Len
November 30, 2012 at 9:54 am

Why do people feel that government employees have such a great retirement package? As a federal employee, I contribute to my retirement just like when I was in private sector. We invest in a program that is similar to a 401K. President Reagan introduced this nearly thirty years ago. When in the military, it was a different scenario but look at the sacrifices of the service members of our Country. Yes, it is a volunteer force but how many people know about the sacrifices that the service member and family makes by being part of a great organization. The money is not great as enlisted and you still pay for health benefits but at a lower rate. Look up the retirement packages for the federal employees and then you will see that it is very similar to private industry for the standards set after 1984 for a majority of the civilians. Military is different and it should be with the sacrifices made.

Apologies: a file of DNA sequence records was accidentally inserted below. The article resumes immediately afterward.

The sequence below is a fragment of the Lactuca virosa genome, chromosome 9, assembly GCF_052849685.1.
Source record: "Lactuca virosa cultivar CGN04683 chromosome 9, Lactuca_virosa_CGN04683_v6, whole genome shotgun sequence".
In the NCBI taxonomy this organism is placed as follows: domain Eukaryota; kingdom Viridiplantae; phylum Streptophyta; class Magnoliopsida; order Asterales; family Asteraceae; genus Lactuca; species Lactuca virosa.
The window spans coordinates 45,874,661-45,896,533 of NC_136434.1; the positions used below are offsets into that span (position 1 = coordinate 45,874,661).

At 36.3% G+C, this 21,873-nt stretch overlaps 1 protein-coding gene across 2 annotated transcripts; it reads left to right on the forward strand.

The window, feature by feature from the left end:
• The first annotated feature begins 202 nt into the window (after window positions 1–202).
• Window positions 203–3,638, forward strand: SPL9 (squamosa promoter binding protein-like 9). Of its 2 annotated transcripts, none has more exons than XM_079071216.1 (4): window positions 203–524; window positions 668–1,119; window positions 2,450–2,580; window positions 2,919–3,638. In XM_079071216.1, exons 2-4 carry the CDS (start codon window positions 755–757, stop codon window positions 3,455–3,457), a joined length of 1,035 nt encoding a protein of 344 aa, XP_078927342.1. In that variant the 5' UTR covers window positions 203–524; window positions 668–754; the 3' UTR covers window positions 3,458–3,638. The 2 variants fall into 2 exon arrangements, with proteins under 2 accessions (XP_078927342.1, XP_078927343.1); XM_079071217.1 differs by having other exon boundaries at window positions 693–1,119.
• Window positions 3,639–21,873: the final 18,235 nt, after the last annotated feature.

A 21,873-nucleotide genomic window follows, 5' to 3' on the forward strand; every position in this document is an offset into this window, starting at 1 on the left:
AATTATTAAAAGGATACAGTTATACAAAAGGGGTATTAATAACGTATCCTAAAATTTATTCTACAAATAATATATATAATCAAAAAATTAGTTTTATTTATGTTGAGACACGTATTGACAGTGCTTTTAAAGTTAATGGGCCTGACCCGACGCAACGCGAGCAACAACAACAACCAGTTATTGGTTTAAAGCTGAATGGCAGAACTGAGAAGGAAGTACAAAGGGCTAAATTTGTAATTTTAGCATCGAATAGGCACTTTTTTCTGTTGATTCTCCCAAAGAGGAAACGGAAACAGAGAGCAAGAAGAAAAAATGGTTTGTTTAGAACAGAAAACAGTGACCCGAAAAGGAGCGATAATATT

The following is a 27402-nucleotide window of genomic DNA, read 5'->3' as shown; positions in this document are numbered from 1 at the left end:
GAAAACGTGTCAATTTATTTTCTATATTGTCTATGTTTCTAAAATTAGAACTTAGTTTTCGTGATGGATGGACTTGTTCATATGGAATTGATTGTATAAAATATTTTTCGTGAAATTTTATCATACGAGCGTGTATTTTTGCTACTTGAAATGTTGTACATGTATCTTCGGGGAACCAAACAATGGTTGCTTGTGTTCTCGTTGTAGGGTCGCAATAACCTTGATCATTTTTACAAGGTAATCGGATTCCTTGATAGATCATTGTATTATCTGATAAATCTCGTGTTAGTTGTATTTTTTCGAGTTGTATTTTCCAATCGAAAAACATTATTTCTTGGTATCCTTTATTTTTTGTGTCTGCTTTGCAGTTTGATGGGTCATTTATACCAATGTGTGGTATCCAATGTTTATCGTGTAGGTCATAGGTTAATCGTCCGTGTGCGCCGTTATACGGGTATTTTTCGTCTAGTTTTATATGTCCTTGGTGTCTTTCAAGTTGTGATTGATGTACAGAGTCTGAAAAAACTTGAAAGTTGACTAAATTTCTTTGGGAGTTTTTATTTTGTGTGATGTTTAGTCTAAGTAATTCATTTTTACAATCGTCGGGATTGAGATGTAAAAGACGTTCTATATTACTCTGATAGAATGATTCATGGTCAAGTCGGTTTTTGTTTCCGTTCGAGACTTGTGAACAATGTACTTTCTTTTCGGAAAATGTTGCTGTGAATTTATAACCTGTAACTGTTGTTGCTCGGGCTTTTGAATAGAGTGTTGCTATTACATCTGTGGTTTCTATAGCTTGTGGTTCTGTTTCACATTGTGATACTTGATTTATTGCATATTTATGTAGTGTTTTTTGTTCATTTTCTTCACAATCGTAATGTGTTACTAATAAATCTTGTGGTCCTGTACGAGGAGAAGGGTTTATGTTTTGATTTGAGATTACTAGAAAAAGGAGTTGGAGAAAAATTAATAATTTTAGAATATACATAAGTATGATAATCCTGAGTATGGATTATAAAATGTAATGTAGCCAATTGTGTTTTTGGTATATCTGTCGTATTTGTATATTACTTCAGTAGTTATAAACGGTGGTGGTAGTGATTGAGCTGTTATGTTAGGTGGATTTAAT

Merle Grant
November 25, 2012 at 9:37 am

Do you hear Kaboom, Kaboom ? That is my
heart pumping for Government Workers. NOT!

Eric
November 23, 2012 at 9:44 pm

This is primarily in response to "Rich" Your delusional. First the average teacher has a Masters Degree - do you? secondly, The teaching of a child is one of the most important things in our society, yet you dismiss their importance. You are probably a parent that doe not take responsibility to also teach your child. Thirdly, a teacher that is earning $77,000.00 a year has more than 20 years of experience. Fourthly, I wish I did pay into Social security - it is not my choice not to. You need to reevaluate your priorities. Are sports figures worth millions of dollars per year??